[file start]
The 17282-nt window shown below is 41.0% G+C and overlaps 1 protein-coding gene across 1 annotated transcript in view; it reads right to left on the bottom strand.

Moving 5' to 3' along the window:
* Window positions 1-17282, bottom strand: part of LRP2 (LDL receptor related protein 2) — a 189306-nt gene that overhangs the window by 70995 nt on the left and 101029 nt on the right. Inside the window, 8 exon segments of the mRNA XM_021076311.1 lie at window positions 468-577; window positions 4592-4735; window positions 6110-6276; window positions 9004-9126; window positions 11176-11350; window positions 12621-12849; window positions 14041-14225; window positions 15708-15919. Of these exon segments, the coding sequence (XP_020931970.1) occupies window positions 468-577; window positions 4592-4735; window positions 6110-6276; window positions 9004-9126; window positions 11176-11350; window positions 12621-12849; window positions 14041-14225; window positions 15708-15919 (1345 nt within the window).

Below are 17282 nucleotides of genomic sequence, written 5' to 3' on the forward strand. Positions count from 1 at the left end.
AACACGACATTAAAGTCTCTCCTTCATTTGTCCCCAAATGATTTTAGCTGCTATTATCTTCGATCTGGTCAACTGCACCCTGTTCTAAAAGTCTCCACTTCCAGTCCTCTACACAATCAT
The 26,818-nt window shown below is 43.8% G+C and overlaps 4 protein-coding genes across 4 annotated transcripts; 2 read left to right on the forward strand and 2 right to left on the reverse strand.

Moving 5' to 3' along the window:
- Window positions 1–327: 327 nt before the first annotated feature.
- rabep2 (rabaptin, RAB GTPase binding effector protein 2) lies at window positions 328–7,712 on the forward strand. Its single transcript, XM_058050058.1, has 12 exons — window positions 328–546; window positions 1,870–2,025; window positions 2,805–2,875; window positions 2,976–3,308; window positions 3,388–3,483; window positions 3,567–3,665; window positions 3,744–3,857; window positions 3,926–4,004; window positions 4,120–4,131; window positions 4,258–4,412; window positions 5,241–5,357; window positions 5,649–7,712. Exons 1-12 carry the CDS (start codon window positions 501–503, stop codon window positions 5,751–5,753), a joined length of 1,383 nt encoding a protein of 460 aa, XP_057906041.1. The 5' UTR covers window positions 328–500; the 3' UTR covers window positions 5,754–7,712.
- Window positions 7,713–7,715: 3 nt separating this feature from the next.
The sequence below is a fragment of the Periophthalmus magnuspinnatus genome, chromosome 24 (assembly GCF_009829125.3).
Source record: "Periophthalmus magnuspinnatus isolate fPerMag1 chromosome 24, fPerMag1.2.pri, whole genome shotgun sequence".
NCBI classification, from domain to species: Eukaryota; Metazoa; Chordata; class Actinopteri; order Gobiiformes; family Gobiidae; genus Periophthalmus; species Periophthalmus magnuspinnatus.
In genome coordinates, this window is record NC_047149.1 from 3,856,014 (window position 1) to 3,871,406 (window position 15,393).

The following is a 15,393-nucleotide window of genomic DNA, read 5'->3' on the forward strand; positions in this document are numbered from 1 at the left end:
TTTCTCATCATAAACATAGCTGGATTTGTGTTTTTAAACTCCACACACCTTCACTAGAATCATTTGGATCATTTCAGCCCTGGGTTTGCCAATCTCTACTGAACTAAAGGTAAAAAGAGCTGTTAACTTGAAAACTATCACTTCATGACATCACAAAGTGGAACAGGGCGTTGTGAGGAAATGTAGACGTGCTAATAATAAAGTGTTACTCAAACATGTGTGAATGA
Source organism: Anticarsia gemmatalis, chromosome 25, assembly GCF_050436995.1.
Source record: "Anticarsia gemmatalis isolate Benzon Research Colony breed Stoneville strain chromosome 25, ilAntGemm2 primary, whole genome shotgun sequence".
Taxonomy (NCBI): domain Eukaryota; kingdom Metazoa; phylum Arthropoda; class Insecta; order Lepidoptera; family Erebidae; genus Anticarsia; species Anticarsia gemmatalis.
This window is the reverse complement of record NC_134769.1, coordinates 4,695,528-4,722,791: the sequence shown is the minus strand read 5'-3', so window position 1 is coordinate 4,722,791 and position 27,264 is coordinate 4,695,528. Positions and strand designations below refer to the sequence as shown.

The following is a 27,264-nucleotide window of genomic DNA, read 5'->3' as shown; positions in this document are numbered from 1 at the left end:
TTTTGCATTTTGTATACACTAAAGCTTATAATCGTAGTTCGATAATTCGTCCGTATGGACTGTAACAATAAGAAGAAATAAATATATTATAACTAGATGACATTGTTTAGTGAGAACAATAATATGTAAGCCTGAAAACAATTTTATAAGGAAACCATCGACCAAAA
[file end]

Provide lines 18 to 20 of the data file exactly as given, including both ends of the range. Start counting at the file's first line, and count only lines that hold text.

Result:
Source record: "Anticarsia gemmatalis isolate Benzon Research Colony breed Stoneville strain chromosome 25, ilAntGemm2 primary, whole genome shotgun sequence".
Taxonomy (NCBI): domain Eukaryota; kingdom Metazoa; phylum Arthropoda; class Insecta; order Lepidoptera; family Erebidae; genus Anticarsia; species Anticarsia gemmatalis.
This window is the reverse complement of record NC_134769.1, coordinates 4,695,528-4,722,791: the sequence shown is the minus strand read 5'-3', so window position 1 is coordinate 4,722,791 and position 27,264 is coordinate 4,695,528. Positions and strand designations below refer to the sequence as shown.